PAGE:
This Week in Restoring Family Links: 2/23/17

This Week in Restoring Family Links: 2/23/17

Portugal: A program set up by the Portuguese Red Cross has helped a single mother diagnosed with cancer. Helena Mateus was diagnosed with cancer 14 years ago which has caused her to retire early. Mateus said “It is difficult to make ends meet, having to pay the rest of the  bills and all the medication I need.” Mateus not only has to provide for herself but her teenage daughter.

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Your contributions help us carry out our humanitarian mission in Syria

Your contributions help us carry out our humanitarian mission in Syria

The Restoring family links works with families to ensure that separated family members are able to reconnect with their loved ones. We have been successful in connecting families since the end of WW2. Currently, we are working with Syrian families that have fled the conflict, and are looking to connect to loved ones abroad or in Syria. 

One of our success stories is when Mohammed was separated from his family for 11 days after fleeing the conflict to get to Bulgaria. 

We also work to provide individuals with psychological support, to help children affected by war. For example, our Turkish Red Cross is currently working with Maria Huseyin’s son Ayham, who is unable to speak. 

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This Week in Restoring Family Links: 2/14/17

This Week in Restoring Family Links: 2/14/17

Yemen: The situation in Yemen is worsening as the fighting due to the conflict progresses. There is worry over the safety of civilians as many remained trapped in the cross-fire. Robert Mardini, the ICRC’s director for the Near and Middle East, said “Civilians are at risk of paying an even heavier price as the fighting continues. We call on all parties to abide by their obligations under international humanitarian law.”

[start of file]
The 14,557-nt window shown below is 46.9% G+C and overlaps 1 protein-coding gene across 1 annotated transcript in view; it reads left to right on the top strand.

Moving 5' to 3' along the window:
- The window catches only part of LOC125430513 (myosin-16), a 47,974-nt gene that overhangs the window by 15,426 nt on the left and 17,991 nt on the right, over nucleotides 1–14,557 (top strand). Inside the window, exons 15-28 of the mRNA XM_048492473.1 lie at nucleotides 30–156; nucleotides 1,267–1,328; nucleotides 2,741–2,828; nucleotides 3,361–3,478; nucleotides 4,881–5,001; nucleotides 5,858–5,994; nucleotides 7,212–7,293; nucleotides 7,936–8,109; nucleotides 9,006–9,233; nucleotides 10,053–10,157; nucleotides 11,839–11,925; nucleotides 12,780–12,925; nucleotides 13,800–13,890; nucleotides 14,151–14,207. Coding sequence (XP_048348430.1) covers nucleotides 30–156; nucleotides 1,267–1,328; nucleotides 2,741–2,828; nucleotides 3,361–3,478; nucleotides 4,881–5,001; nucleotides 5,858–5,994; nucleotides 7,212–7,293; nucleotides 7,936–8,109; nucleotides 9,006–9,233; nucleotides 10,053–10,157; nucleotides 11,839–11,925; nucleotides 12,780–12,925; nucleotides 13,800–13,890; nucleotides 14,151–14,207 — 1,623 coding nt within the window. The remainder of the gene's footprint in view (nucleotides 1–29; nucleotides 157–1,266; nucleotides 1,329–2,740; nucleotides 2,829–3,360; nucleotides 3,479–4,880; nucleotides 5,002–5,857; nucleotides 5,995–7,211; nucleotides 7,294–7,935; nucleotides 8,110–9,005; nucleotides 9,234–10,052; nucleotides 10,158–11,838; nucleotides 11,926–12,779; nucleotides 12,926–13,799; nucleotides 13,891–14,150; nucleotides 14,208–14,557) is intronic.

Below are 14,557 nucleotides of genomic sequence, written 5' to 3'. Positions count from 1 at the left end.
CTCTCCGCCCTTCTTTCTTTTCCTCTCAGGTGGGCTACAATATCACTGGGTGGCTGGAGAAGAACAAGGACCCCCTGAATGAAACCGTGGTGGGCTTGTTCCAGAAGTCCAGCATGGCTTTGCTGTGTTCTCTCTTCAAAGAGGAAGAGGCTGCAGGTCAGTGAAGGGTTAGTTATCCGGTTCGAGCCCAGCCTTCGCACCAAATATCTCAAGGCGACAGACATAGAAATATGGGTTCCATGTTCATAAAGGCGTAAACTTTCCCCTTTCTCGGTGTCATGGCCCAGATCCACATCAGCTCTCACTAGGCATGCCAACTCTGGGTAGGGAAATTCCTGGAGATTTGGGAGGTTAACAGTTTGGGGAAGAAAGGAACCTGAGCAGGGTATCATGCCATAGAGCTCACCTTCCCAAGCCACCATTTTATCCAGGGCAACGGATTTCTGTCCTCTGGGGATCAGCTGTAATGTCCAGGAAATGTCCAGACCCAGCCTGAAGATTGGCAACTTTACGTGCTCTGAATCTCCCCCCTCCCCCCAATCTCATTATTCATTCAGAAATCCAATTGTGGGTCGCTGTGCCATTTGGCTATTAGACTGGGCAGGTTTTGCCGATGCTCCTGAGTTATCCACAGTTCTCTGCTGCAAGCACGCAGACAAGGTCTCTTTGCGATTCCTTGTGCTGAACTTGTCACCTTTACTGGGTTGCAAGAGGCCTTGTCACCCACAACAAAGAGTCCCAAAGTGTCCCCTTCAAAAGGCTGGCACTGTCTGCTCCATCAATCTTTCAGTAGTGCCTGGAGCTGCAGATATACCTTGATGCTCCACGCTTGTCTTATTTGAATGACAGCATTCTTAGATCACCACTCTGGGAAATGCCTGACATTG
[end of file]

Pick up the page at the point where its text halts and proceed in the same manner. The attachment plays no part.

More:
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“My dream is to see Ayham talk” - Syrian family’s disabled son gets support in Turkey

“My dream is to see Ayham talk” - Syrian family’s disabled son gets support in Turkey

Maria Huseyin, 37 and her ten-year-old son Ayham are regular visitors at the Turkish Red Crescent community center in Ankara these days. Huseyin said that the life of her family, made up of her husband, four children and their grandparents, has significantly improved since they first visited the centre after the trauma of leaving Syria.

“We were trapped in the house with my disabled son Ayham,” she explained. 

“After we visited the community centre, my three other children were registered for school with the help of the staff.  We also got a medical certificate for Ayham and he is now being helped by social services.” 

The community centre provides a sanctuary for children and adults who have been forced to flee conflict in Syria. They offer Turkish language lessons, courses like hairdressing and sewing, psychological support and therapy sessions, children’s activities, information about rights and benefits and referrals to health services.

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